Since getting involved in the new media, and placed on many different press release distributions, I’ve found it fascinating to see what the different caucuses want to discuss. This week has been no different because each caucus had a completely different focus.
First, Senate Republicans are all geared-up on health care. The two primary bills they want to discuss are SB 843 and 885…both which they oppose. The argument is the usual one – Democrats have their heart in the right place while they simultaneously fleece the taxpayer.
According to the release, “Senate Bill 843 calls for an immediate increase in the medical malpractice cap from its current level of $2 million to $2.75 million with increases every year thereafter” and “Senate Bill 885 would alter current law by permitting drug-related personal injury lawsuits to be filed within two years after the person discovers, or reasonably should have discovered, an injury resulting from negligence of another, rather than Virginia’s current standard of two years from the date of injury.”
On the surface, those two bills probably make a lot of sense, but the GOP argues:
“The costs of healthcare have risen above inflation and that families are finding it harder to pay their premiums. My colleagues and I agree that this is not the right time to pass legislation that will increase the costs of those premiums,” said Senator Steve Newman. “Communities all over Virginia have seen a decline in specialists due to the increase in the cost of malpractice insurance. These problems would only be exacerbated by the passage of S.B. 843. In the meantime, S.B. 885 would only add to the concern by driving up the cost of prescription drugs. I am pleased that all of our Senators found agreement on opposing these bills this year.”
Senate Democrats were completely silent. They had nothing to say this week. (I wonder if they removed me from their distro, cause it’s been awhile since I have seen anything from them.) Kudos, though, to Senators Northam and Miller who broke with their party and voted for the confirmation of Les Lilley to be Circuit Court Judge. The Virginian-Pilot called this a “hit” (as opposed to a “miss”)…and so do I. The Commonwealth Coalition – Virginia’s Gang of Four – is starting to exercise their electoral muscle…much to the dismay of folks like Sen. Yvonne Miller – one of only two Democrats to oppose Lilley. Apparently the other Democratic senators took a walk.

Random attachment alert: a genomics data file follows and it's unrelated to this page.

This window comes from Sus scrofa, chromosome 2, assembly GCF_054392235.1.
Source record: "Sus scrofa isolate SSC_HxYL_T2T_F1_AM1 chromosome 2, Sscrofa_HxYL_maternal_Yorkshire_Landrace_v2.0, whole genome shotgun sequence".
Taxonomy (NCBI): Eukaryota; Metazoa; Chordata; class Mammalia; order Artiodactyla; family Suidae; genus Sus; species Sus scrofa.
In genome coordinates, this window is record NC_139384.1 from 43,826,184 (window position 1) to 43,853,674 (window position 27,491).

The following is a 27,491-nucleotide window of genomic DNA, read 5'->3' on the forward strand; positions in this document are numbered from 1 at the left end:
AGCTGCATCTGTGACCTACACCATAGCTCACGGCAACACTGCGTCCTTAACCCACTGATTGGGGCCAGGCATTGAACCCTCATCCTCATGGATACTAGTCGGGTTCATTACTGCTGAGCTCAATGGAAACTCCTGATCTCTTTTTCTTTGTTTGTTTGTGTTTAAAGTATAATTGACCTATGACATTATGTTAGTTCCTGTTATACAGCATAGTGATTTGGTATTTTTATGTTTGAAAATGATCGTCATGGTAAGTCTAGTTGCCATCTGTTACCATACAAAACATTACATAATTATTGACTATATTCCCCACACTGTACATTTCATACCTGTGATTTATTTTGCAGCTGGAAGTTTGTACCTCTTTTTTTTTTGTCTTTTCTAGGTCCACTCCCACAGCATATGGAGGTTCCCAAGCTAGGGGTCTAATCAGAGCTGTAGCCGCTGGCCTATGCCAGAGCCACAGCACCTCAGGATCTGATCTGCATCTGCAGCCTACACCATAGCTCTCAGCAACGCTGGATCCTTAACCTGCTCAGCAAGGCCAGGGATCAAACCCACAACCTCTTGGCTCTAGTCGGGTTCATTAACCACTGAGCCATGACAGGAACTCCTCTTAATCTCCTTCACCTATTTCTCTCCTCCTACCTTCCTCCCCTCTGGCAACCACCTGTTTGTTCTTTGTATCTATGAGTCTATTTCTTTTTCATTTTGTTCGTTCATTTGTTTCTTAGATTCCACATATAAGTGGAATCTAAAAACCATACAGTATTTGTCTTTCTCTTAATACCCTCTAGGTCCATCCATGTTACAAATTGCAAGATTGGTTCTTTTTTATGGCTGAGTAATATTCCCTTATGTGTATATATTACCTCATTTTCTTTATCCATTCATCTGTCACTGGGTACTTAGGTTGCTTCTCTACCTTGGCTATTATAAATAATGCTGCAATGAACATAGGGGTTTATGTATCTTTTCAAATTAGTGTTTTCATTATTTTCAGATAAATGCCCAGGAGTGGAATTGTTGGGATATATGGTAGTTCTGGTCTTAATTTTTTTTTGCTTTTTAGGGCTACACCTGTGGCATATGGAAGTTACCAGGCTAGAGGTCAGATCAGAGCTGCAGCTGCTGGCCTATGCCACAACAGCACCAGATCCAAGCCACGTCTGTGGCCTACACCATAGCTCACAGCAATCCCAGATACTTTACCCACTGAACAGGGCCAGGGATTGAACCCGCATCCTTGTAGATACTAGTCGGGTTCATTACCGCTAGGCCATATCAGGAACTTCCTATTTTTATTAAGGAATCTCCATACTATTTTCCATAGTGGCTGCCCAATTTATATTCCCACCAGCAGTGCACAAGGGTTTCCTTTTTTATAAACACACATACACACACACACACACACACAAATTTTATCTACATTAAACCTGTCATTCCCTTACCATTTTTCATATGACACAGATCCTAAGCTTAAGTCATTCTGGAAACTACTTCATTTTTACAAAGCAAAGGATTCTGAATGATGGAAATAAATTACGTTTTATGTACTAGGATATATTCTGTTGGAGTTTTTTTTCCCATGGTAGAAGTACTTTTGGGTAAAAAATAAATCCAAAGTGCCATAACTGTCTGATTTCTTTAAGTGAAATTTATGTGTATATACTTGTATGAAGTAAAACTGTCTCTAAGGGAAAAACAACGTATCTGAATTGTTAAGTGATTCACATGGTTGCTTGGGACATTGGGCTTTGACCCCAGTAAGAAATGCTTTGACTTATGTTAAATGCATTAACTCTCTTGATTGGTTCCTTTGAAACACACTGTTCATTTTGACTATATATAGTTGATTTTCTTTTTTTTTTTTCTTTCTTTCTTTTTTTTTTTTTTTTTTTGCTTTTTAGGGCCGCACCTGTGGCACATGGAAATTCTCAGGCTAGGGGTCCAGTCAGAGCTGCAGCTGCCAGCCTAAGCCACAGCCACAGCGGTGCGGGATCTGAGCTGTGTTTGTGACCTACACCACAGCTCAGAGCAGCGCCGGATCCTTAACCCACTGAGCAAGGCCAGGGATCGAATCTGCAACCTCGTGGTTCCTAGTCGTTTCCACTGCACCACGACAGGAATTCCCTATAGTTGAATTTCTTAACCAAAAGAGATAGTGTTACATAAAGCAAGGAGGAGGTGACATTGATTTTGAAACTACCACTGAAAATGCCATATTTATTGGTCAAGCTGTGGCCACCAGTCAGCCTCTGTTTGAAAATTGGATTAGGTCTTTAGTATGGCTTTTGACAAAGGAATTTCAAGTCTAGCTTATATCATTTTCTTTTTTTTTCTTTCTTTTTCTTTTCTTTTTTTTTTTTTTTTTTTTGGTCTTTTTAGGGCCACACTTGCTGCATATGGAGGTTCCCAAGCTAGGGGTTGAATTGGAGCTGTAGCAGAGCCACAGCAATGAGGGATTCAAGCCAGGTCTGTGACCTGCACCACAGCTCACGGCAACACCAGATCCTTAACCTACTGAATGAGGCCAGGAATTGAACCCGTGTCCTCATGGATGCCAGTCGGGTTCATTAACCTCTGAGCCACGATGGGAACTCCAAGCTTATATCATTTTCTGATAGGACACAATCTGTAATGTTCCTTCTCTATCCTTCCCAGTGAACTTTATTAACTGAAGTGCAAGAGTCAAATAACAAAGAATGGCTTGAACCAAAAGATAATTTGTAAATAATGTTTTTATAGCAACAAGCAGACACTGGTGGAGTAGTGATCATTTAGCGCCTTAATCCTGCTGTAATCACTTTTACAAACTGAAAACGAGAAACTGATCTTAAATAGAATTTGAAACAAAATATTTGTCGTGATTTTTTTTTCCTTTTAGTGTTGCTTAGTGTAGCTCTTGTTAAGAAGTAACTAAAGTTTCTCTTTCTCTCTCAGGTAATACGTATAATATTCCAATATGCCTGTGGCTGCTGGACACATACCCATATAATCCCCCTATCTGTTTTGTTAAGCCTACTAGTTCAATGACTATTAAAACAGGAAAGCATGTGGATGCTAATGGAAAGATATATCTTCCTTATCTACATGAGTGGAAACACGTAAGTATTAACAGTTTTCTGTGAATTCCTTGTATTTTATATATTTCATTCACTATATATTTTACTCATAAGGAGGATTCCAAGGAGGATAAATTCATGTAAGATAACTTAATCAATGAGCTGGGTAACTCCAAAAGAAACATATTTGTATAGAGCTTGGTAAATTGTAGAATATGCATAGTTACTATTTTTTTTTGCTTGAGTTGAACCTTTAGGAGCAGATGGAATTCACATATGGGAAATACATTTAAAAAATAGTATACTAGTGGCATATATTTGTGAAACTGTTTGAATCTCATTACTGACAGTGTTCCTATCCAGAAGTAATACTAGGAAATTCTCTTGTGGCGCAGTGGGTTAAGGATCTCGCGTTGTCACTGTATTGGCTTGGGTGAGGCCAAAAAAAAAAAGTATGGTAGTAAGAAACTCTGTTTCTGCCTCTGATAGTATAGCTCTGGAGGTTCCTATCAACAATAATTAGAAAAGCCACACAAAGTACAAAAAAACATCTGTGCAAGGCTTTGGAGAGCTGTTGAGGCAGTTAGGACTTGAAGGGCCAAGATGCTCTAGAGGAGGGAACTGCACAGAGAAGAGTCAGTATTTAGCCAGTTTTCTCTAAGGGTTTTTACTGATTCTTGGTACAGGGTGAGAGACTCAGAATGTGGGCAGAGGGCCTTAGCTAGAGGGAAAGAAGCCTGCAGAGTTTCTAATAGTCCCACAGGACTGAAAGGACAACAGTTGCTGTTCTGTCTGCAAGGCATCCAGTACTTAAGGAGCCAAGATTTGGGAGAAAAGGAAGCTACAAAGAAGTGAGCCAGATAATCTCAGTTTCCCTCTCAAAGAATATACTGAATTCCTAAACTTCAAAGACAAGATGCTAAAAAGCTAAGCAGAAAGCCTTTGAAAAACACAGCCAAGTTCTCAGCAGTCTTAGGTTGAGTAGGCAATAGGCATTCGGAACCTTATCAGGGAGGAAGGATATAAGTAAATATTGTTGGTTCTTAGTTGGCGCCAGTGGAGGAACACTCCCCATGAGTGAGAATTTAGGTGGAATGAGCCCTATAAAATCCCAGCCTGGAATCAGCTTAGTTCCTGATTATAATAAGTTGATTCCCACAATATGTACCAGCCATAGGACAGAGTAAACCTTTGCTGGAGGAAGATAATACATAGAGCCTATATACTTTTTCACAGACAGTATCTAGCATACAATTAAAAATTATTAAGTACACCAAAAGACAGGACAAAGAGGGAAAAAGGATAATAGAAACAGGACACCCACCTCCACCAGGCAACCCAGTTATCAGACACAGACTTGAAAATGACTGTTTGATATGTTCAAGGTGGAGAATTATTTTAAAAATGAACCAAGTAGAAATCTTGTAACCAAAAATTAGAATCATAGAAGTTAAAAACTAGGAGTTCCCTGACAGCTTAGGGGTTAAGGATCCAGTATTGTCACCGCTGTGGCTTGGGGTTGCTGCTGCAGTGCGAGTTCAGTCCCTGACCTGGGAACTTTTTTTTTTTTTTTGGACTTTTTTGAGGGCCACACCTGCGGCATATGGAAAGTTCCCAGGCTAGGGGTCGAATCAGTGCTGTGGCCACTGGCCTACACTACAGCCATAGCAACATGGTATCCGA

House Republicans didn’t have much to say this week either, although last week they did pass legislation tightening fund raising rules and voted to table the expansion of completely free absentee voting.
However, the most ridiculous proposal of the week came from House Democrats. Once again, they engage in class warfare:
The Middle Class and Small Business Tax Relief Act will repeal the state sales tax on groceries, repeal the corporate income tax for businesses making less than $100,000 per year, and cut the personal income tax for Virginians making between $17,000 and $75,000 per year, all while protecting existing money that is dedicated to public education and transportation.
Eliminating the current 1.5 percent state sales tax on food will provide roughly $230 million per year of tax relief for 7.6 million Virginians in nearly 3 million households. Eliminating the corporate income tax on businesses making less than $100,000 per year will provide $10 million in tax relief to 22,000 businesses. Lowering the personal income tax rate to 5.6 percent for people making between $17,000 and $75,000 per year will provide $130 million in tax relief to more than 1.4 million Virginians.
Currently revenue from one percent of the state sales tax on food is dedicated to local governments for public education, and revenue from the remaining one-half percent is dedicated to the Transportation Trust Fund.
“It was absolutely critical to craft this bill in a way that provides the tax relief while protecting those vital resources,” said Englin.
To accomplish that, the proposal would raise the income tax rate on people making more than $400,000 per year by 1.1 percent, affecting roughly 30,000 Virginians, or the wealthiest four-tenths of a percent of the state’s population. Moreover, the legislation is written to ensure that there is no change in the amount or the timing of the current funds that go to local governments for public education and to the Transportation Trust Fund.
I do not come even close to making $400K per year. But what I do know, is that people who do, buy things. The last thing we need to do in a down economy is raise taxes – on anyone – but in particular not on those who provide the fuel for making the economy better.